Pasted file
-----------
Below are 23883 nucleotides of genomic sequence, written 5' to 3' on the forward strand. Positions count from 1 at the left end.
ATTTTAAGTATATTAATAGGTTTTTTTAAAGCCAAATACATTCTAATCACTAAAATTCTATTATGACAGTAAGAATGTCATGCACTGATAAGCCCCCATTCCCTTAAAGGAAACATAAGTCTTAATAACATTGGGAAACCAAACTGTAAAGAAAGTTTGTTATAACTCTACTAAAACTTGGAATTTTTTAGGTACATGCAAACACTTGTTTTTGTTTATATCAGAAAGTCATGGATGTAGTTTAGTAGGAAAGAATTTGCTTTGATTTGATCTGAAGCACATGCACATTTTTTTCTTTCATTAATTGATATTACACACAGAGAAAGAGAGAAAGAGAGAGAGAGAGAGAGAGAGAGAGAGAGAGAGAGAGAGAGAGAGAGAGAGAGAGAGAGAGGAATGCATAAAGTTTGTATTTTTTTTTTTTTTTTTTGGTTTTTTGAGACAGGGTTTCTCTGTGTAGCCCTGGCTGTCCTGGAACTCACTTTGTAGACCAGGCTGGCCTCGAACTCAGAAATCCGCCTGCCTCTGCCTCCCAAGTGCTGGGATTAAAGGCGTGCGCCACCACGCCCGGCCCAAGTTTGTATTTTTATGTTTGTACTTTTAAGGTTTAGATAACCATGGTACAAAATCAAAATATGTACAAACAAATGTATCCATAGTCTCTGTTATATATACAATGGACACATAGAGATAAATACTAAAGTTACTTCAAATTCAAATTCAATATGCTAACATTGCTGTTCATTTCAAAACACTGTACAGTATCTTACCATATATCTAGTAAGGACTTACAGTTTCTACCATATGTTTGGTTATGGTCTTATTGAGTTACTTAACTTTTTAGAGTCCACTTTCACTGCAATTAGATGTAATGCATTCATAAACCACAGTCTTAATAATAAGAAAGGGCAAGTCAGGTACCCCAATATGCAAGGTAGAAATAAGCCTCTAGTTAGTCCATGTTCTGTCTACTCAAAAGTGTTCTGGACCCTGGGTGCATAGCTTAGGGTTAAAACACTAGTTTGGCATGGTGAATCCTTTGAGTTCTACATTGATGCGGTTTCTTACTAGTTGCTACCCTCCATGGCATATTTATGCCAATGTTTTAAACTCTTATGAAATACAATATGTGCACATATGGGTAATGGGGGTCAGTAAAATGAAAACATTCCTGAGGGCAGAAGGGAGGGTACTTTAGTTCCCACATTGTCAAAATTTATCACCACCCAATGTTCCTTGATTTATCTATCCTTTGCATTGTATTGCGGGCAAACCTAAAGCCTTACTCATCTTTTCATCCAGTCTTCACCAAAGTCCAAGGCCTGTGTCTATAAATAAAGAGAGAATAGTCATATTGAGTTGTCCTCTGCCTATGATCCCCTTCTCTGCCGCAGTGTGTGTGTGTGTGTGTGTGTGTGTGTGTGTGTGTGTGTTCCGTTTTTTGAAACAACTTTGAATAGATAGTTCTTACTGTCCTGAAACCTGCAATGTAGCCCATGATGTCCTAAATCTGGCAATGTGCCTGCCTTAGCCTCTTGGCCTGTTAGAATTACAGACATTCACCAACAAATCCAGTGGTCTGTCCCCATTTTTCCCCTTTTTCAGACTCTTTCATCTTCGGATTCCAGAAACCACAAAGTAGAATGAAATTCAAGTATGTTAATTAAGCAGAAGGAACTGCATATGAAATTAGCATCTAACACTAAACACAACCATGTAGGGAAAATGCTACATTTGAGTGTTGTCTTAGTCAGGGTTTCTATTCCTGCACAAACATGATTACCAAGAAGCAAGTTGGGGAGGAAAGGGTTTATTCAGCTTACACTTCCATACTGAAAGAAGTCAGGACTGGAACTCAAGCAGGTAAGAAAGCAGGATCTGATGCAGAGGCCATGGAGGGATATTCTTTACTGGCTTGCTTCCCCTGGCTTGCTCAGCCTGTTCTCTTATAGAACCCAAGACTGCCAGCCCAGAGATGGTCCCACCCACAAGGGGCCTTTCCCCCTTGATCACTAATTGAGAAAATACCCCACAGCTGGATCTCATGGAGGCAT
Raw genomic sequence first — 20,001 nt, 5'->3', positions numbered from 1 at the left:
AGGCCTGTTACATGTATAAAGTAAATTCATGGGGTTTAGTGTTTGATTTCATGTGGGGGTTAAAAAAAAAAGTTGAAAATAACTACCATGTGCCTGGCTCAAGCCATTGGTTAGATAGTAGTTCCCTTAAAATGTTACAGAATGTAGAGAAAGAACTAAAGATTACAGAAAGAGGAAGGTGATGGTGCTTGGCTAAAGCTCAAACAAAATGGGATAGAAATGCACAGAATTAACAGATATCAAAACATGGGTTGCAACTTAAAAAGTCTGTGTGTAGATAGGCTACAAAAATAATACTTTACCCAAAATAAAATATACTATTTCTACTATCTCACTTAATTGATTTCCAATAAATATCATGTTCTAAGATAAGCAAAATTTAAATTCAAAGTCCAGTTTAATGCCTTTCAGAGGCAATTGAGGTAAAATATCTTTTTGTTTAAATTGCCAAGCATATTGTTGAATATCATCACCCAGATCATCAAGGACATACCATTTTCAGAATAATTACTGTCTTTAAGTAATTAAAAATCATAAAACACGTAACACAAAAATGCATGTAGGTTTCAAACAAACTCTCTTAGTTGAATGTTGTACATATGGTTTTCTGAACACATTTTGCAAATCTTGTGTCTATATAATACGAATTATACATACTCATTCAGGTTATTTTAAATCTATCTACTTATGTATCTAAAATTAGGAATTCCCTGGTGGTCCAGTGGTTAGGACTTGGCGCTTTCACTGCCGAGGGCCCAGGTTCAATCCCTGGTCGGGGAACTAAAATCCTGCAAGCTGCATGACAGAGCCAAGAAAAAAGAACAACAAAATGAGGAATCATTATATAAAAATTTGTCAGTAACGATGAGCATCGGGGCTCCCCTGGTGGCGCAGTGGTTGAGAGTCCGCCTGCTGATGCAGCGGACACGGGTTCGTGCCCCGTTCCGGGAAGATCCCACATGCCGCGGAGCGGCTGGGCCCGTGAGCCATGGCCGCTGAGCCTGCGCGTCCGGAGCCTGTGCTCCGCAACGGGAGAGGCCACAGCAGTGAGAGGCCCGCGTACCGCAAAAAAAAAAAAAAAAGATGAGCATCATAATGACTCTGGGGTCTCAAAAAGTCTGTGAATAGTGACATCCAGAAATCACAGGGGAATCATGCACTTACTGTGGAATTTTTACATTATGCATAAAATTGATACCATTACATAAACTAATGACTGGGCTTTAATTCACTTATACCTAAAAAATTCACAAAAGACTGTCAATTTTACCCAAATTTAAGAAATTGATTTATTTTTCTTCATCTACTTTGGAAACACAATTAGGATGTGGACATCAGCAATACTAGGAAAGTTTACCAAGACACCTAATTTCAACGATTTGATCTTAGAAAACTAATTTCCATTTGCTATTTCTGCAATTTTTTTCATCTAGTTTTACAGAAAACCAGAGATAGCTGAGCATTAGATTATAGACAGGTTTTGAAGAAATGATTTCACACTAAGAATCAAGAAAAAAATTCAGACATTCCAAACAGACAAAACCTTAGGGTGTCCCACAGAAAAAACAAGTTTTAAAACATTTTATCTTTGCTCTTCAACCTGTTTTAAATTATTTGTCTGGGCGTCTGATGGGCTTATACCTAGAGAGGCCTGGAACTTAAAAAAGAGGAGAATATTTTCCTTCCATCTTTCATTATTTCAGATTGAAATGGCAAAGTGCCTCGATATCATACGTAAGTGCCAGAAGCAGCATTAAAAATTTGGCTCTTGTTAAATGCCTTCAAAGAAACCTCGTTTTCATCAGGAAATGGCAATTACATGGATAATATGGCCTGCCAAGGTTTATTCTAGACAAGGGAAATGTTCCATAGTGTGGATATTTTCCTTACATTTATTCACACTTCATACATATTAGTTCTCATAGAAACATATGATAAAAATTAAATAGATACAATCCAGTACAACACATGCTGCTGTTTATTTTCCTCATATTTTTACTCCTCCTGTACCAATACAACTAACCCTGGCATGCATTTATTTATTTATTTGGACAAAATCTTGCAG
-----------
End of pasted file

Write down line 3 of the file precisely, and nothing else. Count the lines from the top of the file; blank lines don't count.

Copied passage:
Raw genomic sequence first — 20,001 nt, 5'->3', positions numbered from 1 at the left: